London Court Sentences Men for Foiled Terror Plot to Blow Up Transatlantic Airplanes
Links to Extremists and Terrorist Groups
Posted: January 5, 2010
Several of the men charged in connection to the alleged plot to blow up seven airplanes flying from Britain to the United States and Canada have been linked to Al Qaeda and other Muslim extremist organizations that have a history of supporting terrorism.
A week after the men were arrested in England, Pakistani officials alleged that Ayman al-Zawahiri, Al Qaeda's second-in-command, sanctioned the planned attacks against the U.S. and Canada-bound airliners. American counterterrorism officials have alleged that several of the suspects made numerous visits to Pakistan and the Pakistan-Afghanistan border (an area largely controlled by Al Qaeda and the Taliban), including trips made within weeks of their arrests.
Abdullah Ahmed Ali, the group's apparent ringleader, reportedly learned bomb-making skills in Pakistan. Another suspect, Assad Sarwar, admitted during his trial that he had also learned how to make bombs during a trip to Pakistan.
Pakistani authorities have further alleged that one of the suspects arrested in Pakistan, Rashid Rauf, arrived in Pakistan in 2002 from Britain and stayed in Punjab province, a stronghold of a number of U.S.-designated terrorist groups linked to Al Qaeda. Some reports indicate that Rauf met with an Al Qaeda operative in Pakistan, while other reports suggest that he had been in contact with a high-ranking Al Qaeda leader in Afghanistan.
Rauf is a suspected member of Jaish-e-Mohammed, a Pakistan-based terrorist group that carries out terrorist operations against Indian interests, installations of the secular Pakistan government, sectarian minorities and civilians. He reportedly admitted to investigators that he is connected by marriage to the group's leader. Rauf's brother, Tayib, was among those arrested during the in Britain; he has since been released.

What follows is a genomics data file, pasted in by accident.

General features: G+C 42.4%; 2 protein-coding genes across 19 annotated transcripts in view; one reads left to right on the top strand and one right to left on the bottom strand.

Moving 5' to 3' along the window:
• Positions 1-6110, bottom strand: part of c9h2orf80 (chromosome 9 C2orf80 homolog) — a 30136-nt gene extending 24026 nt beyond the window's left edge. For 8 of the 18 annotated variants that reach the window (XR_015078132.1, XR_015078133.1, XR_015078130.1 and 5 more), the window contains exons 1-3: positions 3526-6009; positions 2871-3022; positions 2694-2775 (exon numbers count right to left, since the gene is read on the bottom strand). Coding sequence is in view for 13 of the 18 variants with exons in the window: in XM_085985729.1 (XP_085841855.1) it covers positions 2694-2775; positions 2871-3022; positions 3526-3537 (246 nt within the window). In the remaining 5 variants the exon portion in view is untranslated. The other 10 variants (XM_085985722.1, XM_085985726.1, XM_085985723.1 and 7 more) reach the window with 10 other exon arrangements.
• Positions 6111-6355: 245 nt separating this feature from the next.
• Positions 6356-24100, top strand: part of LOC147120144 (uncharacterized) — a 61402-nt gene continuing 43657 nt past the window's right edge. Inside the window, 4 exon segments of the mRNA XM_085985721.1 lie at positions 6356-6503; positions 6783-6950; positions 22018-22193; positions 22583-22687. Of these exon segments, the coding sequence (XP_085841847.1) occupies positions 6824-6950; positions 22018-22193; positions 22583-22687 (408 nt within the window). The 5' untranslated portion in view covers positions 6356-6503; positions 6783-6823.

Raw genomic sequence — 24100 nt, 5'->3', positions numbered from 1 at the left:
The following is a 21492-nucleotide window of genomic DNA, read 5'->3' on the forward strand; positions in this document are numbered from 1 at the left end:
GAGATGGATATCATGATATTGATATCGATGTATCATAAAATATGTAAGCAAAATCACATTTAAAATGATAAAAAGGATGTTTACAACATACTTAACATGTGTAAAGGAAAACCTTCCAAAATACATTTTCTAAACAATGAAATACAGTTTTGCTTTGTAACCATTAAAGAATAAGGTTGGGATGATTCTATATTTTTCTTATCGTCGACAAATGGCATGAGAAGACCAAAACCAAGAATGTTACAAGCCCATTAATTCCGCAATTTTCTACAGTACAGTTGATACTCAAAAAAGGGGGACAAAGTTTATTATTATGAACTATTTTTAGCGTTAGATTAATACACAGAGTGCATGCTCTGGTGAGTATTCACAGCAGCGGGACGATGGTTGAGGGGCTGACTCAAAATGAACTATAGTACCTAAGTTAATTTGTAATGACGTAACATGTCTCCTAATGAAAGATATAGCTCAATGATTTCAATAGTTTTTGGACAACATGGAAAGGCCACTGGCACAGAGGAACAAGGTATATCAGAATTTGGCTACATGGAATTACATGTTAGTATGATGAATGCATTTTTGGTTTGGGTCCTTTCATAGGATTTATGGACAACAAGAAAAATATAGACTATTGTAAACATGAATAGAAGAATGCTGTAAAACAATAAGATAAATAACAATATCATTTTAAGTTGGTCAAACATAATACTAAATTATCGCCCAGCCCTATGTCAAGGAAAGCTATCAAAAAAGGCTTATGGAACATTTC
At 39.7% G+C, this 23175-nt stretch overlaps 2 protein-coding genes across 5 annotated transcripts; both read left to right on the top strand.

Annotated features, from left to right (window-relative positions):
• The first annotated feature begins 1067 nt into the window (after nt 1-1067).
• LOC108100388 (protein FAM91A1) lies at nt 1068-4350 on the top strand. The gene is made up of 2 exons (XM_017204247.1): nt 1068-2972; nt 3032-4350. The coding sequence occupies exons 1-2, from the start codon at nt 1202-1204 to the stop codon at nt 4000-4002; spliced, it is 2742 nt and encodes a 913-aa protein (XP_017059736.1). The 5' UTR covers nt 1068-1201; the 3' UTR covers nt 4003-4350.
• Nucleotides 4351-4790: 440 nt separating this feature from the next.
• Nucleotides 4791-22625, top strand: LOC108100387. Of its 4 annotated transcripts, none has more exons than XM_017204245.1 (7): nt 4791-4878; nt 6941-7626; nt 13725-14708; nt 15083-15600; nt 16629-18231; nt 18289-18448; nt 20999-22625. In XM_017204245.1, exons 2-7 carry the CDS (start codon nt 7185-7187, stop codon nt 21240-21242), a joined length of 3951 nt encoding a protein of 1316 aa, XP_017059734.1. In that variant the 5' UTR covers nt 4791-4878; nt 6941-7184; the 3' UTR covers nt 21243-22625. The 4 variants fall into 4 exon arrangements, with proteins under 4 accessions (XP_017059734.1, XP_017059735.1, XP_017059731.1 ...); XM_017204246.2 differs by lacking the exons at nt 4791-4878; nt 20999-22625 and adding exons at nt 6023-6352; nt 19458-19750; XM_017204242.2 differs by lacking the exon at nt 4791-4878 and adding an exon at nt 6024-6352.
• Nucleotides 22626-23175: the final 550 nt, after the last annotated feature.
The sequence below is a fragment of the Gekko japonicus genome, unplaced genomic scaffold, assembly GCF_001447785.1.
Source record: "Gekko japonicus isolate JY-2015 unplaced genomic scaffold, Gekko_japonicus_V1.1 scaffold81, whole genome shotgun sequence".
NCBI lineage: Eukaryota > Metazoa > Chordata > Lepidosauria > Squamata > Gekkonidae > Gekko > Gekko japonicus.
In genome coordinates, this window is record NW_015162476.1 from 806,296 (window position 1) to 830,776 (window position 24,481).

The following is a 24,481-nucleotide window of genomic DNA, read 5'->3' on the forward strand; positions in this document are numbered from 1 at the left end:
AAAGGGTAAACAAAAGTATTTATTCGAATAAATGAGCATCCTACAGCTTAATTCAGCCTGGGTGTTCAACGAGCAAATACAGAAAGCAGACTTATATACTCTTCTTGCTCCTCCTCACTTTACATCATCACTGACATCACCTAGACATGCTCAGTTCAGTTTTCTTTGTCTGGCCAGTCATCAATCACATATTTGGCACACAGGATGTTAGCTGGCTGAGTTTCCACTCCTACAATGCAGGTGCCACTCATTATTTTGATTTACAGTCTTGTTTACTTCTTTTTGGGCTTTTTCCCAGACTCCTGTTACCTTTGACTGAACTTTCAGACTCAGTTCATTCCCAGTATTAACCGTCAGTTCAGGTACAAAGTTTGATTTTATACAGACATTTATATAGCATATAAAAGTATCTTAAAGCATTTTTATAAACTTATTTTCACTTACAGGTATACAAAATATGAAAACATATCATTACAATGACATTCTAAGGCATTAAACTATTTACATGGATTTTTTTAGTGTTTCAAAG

The Britain and Pakistan-based suspects were also reportedly directed by Al Qaeda operative Abu Ubaida al-Masri, an explosives expert who allegedly helped mastermind the July 2005 terrorist attacks on London's transport system. Al-Masri, who taught classes in Pakistan on building hydrogen peroxide bombs, died in 2008 of natural causes.
Additional evidence at the trial also indicates that the men were influenced by Al Qaeda and its ideologies. In a "martyrdom video" played for the jury, Ali referred to Osama bin Laden's previous warnings to the West to leave Muslim countries, such as Iraq and Afghanistan. "Sheikh Osama warned you many times to leave our lands or you will be destroyed," Ali said, "And now the time has come for you to be destroyed and you have nothing but to expect of floods of martyr operations, volcanoes of anger and revenge erupting among your capital."
Prior to their arrests, British authorities reportedly recorded the men discussing their plan to recruit 19 bombers, presumably to emulate the 19 Al Qaeda hijackers involved in the September 11 terrorist attacks.
Ali was also reportedly involved with Al Muhajiroun, a now-disbanded Muslim extremist group that supported terrorism and the imposition of Islamic hegemony worldwide. Ali, along with suspects Sarwar and Waheed Zaman, was also involved with Tablighi Jamaat, a strict Islamic movement that has been labeled by the FBI as a "recruiting ground for Al Qaeda." Tablighi operates from several mosques in the U.K., including one frequented by a number of the defendants. Other terrorists have also followed Tablighi Jamaat, including Richard Reid, the so-called "shoe bomber;" Jose Padilla, a U.S. citizen sentenced to more than 17 years in prison for conspiracy to provide and providing material support to terrorists; and the Lackawanna Six, a group of six Yemeni-Americans who were convicted of providing material support to Al Qaeda.
While the degree to which Al Qaeda was involved remains unclear, the planned attack resembles another Al Qaeda plot – dubbed "Operation Bojinka" – in which Al Qaeda members planned a series of coordinated terror attacks in 1995, including the bombings of 11 airplanes using liquid explosives.